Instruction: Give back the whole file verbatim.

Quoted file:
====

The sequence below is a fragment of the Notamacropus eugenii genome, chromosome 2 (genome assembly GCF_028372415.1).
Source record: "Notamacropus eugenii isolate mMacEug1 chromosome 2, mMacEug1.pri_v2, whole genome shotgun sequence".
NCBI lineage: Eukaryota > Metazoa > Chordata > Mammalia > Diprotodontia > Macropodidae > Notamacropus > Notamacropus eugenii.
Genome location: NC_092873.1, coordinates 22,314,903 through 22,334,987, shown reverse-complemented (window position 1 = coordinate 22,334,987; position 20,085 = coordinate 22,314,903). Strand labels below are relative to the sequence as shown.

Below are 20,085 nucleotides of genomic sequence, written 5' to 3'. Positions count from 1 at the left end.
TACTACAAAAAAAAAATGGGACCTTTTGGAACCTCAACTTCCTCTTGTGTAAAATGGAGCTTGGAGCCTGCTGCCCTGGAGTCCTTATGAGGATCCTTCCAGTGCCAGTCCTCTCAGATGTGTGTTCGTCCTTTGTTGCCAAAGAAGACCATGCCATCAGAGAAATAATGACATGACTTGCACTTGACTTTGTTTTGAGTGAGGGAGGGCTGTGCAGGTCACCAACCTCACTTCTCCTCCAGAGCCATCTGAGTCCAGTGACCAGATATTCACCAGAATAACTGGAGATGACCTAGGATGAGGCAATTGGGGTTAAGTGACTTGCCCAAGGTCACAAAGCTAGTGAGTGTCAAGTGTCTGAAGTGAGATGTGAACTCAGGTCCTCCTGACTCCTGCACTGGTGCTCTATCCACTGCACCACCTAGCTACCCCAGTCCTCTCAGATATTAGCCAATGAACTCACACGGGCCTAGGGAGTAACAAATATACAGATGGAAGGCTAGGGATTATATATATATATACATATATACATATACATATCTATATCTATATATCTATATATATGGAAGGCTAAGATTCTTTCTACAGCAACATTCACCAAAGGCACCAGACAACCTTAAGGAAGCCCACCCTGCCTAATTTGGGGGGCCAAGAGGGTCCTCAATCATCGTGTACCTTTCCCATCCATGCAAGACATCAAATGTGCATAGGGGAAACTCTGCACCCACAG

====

The sequence below is a fragment of the Notamacropus eugenii genome, chromosome 2 (genome assembly GCF_028372415.1).
Source record: "Notamacropus eugenii isolate mMacEug1 chromosome 2, mMacEug1.pri_v2, whole genome shotgun sequence".
NCBI lineage: Eukaryota > Metazoa > Chordata > Mammalia > Diprotodontia > Macropodidae > Notamacropus > Notamacropus eugenii.
Genome location: NC_092873.1, coordinates 22,314,903 through 22,334,987, shown reverse-complemented (window position 1 = coordinate 22,334,987; position 20,085 = coordinate 22,314,903). Strand labels below are relative to the sequence as shown.

Below are 20,085 nucleotides of genomic sequence, written 5' to 3'. Positions count from 1 at the left end.
TACTACAAAAAAAAAATGGGACCTTTTGGAACCTCAACTTCCTCTTGTGTAAAATGGAGCTTGGAGCCTGCTGCCCTGGAGTCCTTATGAGGATCCTTCCAGTGCCAGTCCTCTCAGATGTGTGTTCGTCCTTTGTTGCCAAAGAAGACCATGCCATCAGAGAAATAATGACATGACTTGCACTTGACTTTGTTTTGAGTGAGGGAGGGCTGTGCAGGTCACCAACCTCACTTCTCCTCCAGAGCCATCTGAGTCCAGTGACCAGATATTCACCAGAATAACTGGAGATGACCTAGGATGAGGCAATTGGGGTTAAGTGACTTGCCCAAGGTCACAAAGCTAGTGAGTGTCAAGTGTCTGAAGTGAGATGTGAACTCAGGTCCTCCTGACTCCTGCACTGGTGCTCTATCCACTGCACCACCTAGCTACCCCAGTCCTCTCAGATATTAGCCAATGAACTCACACGGGCCTAGGGAGTAACAAATATACAGATGGAAGGCTAGGGATTATATATATATATACATATATACATATACATATCTATATCTATATATCTATATATATGGAAGGCTAAGATTCTTTCTACAGCAACATTCACCAAAGGCACCAGACAACCTTAAGGAAGCCCACCCTGCCTAATTTGGGGGGCCAAGAGGGTCCTCAATCATCGTGTACCTTTCCCATCCATGCAAGACATCAAATGTGCATAGGGGAAACTCTGCACCCACAG